Flashback Episode — Loving to Heal: Matthew 20:29-34

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As we move forward through the gospels looking at Jesus’ miracles, we come to the last normal miracle that the gospel writers record prior to the crucifixion. When I say normal, this means that it is a miracle that prompts those present to give praise to God and it’s a miracle where someone involved displays a level of faith. While there have been miracles that fall outside of these boundaries before this point in Jesus’ ministry, from this point forward leading to the cross, we don’t see the normal details of faith and praise like we do in most of the miracles we’ve focused in on previously.

Also, as I shared in the previous episode, the miracle in this episode is often listed as being parallel to the miracle we focused on in the last episode. However, while there are similarities, I think enough differences are present to call this a separate event.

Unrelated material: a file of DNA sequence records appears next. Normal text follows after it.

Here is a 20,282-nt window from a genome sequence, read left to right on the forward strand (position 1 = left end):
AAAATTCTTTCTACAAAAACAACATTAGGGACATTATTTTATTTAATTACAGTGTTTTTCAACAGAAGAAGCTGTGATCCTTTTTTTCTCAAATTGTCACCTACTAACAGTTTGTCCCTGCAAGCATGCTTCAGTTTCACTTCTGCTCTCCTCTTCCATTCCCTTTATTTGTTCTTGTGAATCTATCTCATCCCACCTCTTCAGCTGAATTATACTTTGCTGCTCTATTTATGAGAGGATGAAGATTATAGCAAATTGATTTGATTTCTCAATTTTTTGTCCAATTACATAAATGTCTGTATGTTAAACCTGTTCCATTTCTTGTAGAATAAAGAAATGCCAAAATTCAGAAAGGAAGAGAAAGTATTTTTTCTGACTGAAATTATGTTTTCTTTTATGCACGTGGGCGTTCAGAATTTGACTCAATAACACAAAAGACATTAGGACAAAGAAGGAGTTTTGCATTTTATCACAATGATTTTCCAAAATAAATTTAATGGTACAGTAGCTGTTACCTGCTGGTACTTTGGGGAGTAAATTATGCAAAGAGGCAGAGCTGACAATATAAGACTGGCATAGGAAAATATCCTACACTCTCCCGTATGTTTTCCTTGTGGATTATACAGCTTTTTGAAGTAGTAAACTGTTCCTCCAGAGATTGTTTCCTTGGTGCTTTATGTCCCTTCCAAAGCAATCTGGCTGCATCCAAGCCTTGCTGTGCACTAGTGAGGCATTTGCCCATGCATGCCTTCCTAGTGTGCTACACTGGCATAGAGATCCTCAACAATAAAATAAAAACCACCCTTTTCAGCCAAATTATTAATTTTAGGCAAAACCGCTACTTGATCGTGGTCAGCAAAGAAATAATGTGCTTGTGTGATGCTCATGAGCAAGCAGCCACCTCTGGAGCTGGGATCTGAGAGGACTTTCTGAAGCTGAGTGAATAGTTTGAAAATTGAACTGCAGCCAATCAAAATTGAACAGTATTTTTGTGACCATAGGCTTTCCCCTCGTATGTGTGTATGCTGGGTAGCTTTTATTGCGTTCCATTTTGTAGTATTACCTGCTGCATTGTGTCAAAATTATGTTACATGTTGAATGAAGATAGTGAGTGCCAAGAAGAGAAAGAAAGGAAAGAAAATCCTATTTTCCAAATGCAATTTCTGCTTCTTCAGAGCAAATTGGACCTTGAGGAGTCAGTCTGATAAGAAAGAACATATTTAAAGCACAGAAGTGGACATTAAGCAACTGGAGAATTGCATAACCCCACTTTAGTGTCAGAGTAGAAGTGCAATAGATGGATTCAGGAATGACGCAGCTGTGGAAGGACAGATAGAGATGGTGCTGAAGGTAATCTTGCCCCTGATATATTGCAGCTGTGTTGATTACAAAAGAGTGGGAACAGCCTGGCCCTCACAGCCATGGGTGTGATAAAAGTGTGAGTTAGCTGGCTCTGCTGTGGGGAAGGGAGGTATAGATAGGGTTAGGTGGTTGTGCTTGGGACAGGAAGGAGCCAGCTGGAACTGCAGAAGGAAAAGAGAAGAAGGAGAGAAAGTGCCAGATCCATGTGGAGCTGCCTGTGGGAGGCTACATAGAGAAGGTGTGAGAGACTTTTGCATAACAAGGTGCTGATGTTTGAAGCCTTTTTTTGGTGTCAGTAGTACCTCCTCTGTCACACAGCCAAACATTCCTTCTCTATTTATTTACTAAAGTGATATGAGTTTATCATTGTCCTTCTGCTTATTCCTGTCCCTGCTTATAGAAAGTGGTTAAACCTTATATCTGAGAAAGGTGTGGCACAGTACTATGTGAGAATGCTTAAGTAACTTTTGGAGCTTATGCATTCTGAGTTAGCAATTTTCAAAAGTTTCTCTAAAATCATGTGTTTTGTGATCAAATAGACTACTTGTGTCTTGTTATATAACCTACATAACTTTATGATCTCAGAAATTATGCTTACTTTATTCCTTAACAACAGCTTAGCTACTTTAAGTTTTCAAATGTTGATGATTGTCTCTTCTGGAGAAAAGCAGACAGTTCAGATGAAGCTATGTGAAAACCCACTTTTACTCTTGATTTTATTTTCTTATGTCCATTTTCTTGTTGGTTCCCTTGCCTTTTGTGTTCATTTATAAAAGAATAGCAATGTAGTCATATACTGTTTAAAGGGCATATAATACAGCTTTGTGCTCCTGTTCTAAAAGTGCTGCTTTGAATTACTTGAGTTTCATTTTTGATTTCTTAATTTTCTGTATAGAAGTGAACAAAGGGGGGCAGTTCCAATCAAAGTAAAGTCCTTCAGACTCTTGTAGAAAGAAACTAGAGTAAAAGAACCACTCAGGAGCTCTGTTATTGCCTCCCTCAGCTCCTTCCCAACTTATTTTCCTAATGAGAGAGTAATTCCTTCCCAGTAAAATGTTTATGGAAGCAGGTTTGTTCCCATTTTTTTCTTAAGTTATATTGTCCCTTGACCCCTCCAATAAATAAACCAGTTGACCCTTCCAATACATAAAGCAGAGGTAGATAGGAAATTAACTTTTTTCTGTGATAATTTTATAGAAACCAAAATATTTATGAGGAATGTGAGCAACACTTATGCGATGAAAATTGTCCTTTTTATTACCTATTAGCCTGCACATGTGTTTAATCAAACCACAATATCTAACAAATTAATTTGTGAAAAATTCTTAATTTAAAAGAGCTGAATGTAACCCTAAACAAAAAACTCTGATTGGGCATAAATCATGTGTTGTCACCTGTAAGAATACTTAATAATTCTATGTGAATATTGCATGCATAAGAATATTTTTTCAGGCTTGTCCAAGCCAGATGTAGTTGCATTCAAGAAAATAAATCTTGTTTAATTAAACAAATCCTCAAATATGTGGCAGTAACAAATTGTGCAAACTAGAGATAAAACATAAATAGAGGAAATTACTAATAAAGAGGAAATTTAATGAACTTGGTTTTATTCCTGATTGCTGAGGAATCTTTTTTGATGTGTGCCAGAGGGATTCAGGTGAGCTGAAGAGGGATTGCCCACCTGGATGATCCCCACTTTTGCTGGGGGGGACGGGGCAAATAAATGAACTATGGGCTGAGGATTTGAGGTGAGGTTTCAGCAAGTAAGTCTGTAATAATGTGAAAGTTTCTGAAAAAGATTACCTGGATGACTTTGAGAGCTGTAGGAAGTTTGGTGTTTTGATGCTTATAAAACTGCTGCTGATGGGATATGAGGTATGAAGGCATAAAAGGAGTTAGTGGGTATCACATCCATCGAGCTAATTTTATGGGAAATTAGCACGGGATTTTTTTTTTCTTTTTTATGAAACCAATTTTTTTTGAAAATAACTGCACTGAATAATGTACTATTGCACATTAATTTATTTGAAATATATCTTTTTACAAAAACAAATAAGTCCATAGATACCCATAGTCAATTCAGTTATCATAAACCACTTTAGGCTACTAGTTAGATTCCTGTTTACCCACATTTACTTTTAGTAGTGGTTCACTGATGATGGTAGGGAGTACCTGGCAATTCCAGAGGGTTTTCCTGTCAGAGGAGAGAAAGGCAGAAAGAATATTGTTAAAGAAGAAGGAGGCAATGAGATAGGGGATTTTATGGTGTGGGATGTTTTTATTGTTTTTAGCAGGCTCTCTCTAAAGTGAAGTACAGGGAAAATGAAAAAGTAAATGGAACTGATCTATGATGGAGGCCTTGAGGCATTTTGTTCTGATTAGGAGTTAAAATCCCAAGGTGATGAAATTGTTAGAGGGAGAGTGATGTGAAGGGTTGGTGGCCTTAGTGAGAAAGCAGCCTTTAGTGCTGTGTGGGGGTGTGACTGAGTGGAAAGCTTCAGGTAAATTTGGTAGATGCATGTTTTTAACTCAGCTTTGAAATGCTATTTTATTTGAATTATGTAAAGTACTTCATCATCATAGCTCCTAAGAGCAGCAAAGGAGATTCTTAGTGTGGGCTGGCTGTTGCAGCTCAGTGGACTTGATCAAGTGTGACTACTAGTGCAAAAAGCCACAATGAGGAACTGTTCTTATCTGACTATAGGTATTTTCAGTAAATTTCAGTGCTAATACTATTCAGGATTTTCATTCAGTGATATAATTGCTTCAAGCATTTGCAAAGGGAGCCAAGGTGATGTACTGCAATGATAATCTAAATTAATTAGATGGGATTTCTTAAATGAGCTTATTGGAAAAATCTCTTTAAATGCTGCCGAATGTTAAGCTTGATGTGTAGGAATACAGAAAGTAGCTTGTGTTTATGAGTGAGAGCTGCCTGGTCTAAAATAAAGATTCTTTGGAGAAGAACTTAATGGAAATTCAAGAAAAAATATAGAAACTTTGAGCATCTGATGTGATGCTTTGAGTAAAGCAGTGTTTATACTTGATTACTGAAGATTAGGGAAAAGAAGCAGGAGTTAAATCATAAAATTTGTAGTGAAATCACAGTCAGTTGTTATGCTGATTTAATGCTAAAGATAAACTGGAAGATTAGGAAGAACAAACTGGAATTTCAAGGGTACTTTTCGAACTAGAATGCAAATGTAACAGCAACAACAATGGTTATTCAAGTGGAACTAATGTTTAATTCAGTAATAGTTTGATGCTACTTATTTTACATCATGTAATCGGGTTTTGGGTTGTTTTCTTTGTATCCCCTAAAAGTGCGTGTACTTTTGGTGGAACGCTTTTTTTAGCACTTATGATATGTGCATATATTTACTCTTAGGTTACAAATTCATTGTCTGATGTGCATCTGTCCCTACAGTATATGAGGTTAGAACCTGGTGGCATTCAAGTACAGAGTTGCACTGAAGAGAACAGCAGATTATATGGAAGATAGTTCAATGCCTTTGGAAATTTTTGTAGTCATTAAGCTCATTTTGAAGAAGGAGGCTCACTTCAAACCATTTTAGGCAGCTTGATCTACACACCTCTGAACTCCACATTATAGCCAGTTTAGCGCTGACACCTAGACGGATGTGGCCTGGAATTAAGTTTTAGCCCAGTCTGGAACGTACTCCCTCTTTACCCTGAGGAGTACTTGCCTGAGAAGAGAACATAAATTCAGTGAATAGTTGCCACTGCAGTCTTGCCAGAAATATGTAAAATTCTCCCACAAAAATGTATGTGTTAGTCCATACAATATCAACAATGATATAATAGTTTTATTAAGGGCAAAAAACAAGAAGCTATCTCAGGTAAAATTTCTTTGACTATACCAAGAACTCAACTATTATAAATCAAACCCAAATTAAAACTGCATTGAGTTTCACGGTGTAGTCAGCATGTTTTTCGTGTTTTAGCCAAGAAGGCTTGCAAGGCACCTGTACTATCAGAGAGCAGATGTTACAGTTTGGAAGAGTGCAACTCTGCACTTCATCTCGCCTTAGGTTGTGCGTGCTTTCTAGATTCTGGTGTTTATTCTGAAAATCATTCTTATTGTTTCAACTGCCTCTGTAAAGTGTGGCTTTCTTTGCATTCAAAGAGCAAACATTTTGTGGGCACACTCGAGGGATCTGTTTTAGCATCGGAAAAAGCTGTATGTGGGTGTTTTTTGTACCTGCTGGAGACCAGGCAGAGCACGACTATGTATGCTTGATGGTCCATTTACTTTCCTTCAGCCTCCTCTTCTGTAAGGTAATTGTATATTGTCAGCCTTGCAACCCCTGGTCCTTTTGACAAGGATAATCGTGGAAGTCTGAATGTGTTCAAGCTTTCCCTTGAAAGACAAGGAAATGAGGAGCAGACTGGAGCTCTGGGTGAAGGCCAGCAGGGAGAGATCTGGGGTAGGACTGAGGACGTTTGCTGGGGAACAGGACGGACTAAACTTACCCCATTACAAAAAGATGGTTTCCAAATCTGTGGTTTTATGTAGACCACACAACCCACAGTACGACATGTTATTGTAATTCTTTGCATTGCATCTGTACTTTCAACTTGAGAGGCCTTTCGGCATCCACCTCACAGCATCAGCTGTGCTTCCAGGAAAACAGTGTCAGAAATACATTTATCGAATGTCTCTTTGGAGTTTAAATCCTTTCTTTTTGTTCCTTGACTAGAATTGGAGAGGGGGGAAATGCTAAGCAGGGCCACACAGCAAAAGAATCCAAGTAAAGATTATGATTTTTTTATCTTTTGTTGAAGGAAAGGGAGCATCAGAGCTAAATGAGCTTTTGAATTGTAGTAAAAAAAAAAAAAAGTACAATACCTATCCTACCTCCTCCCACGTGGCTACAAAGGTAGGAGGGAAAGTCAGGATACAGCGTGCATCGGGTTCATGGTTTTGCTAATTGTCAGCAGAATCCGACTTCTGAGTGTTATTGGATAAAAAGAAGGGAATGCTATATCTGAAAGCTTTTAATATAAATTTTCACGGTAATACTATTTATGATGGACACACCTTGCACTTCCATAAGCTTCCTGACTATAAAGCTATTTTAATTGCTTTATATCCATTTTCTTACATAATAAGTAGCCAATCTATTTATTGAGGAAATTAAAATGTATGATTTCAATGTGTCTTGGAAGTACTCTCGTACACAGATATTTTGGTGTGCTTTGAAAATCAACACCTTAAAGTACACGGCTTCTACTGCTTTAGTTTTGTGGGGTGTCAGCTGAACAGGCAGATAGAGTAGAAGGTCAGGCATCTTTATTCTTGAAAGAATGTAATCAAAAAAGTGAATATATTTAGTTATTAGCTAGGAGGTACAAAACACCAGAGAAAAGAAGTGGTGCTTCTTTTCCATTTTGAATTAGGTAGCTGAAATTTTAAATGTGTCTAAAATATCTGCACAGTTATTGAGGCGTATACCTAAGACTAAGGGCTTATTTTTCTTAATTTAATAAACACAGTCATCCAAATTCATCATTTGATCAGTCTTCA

Let’s read what happened, and discover what we can learn from this event. Our passage and miracle for this episode is found in the gospel of Matthew, chapter 20, and we will read it from the Good News Translation. Starting in verse 29, Matthew tells us that:

29 As Jesus and his disciples were leaving Jericho, a large crowd was following. 30 Two blind men who were sitting by the road heard that Jesus was passing by, so they began to shout, “Son of David! Have mercy on us, sir!”

31 The crowd scolded them and told them to be quiet. But they shouted even more loudly, “Son of David! Have mercy on us, sir!”

32 Jesus stopped and called them. “What do you want me to do for you?” he asked them.

33 “Sir,” they answered, “we want you to give us our sight!”